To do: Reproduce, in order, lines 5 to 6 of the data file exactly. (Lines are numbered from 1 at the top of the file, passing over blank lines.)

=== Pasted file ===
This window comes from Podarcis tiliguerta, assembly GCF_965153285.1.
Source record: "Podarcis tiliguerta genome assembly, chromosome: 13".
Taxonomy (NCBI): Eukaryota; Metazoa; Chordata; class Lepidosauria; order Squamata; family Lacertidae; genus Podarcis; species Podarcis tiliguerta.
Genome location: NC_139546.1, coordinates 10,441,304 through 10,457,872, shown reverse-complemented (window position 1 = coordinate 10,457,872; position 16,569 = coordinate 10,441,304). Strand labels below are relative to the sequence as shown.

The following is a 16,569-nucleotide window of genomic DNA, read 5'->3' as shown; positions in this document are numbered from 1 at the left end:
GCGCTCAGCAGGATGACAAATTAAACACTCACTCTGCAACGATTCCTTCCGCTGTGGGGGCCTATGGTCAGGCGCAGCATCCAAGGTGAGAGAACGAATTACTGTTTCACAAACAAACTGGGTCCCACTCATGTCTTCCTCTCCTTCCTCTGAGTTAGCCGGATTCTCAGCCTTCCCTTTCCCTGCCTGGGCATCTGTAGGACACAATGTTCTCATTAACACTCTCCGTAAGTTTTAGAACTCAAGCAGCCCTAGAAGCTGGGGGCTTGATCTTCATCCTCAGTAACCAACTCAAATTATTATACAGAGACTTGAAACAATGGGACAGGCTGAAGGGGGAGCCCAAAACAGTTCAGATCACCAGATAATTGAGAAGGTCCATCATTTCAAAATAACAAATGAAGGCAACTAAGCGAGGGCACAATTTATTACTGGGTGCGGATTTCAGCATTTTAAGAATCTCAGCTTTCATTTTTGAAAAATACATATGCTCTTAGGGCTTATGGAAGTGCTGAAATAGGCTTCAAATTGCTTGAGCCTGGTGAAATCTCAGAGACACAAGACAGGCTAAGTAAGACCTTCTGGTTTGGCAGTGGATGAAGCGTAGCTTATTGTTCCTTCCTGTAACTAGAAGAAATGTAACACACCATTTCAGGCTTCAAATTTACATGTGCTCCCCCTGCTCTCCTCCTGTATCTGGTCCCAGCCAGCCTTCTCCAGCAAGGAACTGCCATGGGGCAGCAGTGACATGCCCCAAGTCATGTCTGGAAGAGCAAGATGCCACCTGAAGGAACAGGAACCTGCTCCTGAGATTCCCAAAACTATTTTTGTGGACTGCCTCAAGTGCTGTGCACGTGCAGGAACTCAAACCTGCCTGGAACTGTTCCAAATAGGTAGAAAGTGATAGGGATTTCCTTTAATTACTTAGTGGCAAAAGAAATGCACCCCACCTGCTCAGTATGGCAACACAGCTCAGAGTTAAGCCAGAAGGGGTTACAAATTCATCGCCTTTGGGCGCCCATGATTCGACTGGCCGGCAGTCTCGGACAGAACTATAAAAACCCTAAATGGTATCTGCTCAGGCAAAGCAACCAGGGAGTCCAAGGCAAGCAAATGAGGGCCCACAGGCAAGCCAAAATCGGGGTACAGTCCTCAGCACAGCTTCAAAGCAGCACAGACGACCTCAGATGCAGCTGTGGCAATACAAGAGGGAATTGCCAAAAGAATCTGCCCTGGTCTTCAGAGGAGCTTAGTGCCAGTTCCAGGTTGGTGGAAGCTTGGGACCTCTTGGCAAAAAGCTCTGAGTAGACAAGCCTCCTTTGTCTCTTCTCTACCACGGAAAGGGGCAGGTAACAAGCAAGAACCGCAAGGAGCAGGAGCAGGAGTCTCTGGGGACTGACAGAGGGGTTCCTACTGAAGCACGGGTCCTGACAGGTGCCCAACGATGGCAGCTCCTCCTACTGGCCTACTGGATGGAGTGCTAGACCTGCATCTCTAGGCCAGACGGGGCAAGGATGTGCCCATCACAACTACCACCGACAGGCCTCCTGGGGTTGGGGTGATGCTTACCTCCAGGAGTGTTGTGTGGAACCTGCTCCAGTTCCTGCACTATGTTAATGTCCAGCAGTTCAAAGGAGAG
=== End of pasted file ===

The following is a 16,569-nucleotide window of genomic DNA, read 5'->3' as shown; positions in this document are numbered from 1 at the left end:
GCGCTCAGCAGGATGACAAATTAAACACTCACTCTGCAACGATTCCTTCCGCTGTGGGGGCCTATGGTCAGGCGCAGCATCCAAGGTGAGAGAACGAATTACTGTTTCACAAACAAACTGGGTCCCACTCATGTCTTCCTCTCCTTCCTCTGAGTTAGCCGGATTCTCAGCCTTCCCTTTCCCTGCCTGGGCATCTGTAGGACACAATGTTCTCATTAACACTCTCCGTAAGTTTTAGAACTCAAGCAGCCCTAGAAGCTGGGGGCTTGATCTTCATCCTCAGTAACCAACTCAAATTATTATACAGAGACTTGAAACAATGGGACAGGCTGAAGGGGGAGCCCAAAACAGTTCAGATCACCAGATAATTGAGAAGGTCCATCATTTCAAAATAACAAATGAAGGCAACTAAGCGAGGGCACAATTTATTACTGGGTGCGGATTTCAGCATTTTAAGAATCTCAGCTTTCATTTTTGAAAAATACATATGCTCTTAGGGCTTATGGAAGTGCTGAAATAGGCTTCAAATTGCTTGAGCCTGGTGAAATCTCAGAGACACAAGACAGGCTAAGTAAGACCTTCTGGTTTGGCAGTGGATGAAGCGTAGCTTATTGTTCCTTCCTGTAACTAGAAGAAATGTAACACACCATTTCAGGCTTCAAATTTACATGTGCTCCCCCTGCTCTCCTCCTGTATCTGGTCCCAGCCAGCCTTCTCCAGCAAGGAACTGCCATGGGGCAGCAGTGACATGCCCCAAGTCATGTCTGGAAGAGCAAGATGCCACCTGAAGGAACAGGAACCTGCTCCTGAGATTCCCAAAACTATTTTTGTGGACTGCCTCAAGTGCTGTGCACGTGCAGGAACTCAAACCTGCCTGGAACTGTTCCAAATAGGTAGAAAGTGATAGGGATTTCCTTTAATTACTTAGTGGCAAAAGAAATGCACCCCACCTGCTCAGTATGGCAACACAGCTCAGAGTTAAGCCAGAAGGGGTTACAAATTCATCGCCTTTGGGCGCCCATGATTCGACTGGCCGGCAGTCTCGGACAGAACTATAAAAACCCTAAATGGTATCTGCTCAGGCAAAGCAACCAGGGAGTCCAAGGCAAGCAAATGAGGGCCCACAGGCAAGCCAAAATCGGGGTACAGTCCTCAGCACAGCTTCAAAGCAGCACAGACGACCTCAGATGCAGCTGTGGCAATACAAGAGGGAATTGCCAAAAGAATCTGCCCTGGTCTTCAGAGGAGCTTAGTGCCAGTTCCAGGTTGGTGGAAGCTTGGGACCTCTTGGCAAAAAGCTCTGAGTAGACAAGCCTCCTTTGTCTCTTCTCTACCACGGAAAGGGGCAGGTAACAAGCAAGAACCGCAAGGAGCAGGAGCAGGAGTCTCTGGGGACTGACAGAGGGGTTCCTACTGAAGCACGGGTCCTGACAGGTGCCCAACGATGGCAGCTCCTCCTACTGGCCTACTGGATGGAGTGCTAGACCTGCATCTCTAGGCCAGACGGGGCAAGGATGTGCCCATCACAACTACCACCGACAGGCCTCCTGGGGTTGGGGTGATGCTTACCTCCAGGAGTGTTGTGTGGAACCTGCTCCAGTTCCTGCACTATGTTAATGTCCAGCAGTTCAAAGGAGAG